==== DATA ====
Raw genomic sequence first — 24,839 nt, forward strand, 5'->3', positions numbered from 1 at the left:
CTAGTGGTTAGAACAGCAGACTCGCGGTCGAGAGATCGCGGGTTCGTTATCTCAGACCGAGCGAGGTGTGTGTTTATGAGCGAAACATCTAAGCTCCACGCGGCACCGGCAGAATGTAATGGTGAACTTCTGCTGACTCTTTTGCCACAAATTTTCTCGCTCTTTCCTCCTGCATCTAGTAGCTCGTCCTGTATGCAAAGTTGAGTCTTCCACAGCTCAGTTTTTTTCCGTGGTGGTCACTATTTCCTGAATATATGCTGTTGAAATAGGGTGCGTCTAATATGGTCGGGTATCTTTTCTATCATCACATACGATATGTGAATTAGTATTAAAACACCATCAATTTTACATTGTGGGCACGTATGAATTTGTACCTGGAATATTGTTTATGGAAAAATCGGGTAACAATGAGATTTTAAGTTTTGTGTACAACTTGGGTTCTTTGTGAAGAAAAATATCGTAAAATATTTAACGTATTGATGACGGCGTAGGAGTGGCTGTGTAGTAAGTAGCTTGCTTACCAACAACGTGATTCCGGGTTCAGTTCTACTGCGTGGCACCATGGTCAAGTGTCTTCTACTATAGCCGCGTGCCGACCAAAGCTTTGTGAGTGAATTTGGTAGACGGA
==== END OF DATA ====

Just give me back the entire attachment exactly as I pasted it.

Raw genomic sequence first — 24,839 nt, forward strand, 5'->3', positions numbered from 1 at the left:
CTAGTGGTTAGAACAGCAGACTCGCGGTCGAGAGATCGCGGGTTCGTTATCTCAGACCGAGCGAGGTGTGTGTTTATGAGCGAAACATCTAAGCTCCACGCGGCACCGGCAGAATGTAATGGTGAACTTCTGCTGACTCTTTTGCCACAAATTTTCTCGCTCTTTCCTCCTGCATCTAGTAGCTCGTCCTGTATGCAAAGTTGAGTCTTCCACAGCTCAGTTTTTTTCCGTGGTGGTCACTATTTCCTGAATATATGCTGTTGAAATAGGGTGCGTCTAATATGGTCGGGTATCTTTTCTATCATCACATACGATATGTGAATTAGTATTAAAACACCATCAATTTTACATTGTGGGCACGTATGAATTTGTACCTGGAATATTGTTTATGGAAAAATCGGGTAACAATGAGATTTTAAGTTTTGTGTACAACTTGGGTTCTTTGTGAAGAAAAATATCGTAAAATATTTAACGTATTGATGACGGCGTAGGAGTGGCTGTGTAGTAAGTAGCTTGCTTACCAACAACGTGATTCCGGGTTCAGTTCTACTGCGTGGCACCATGGTCAAGTGTCTTCTACTATAGCCGCGTGCCGACCAAAGCTTTGTGAGTGAATTTGGTAGACGGA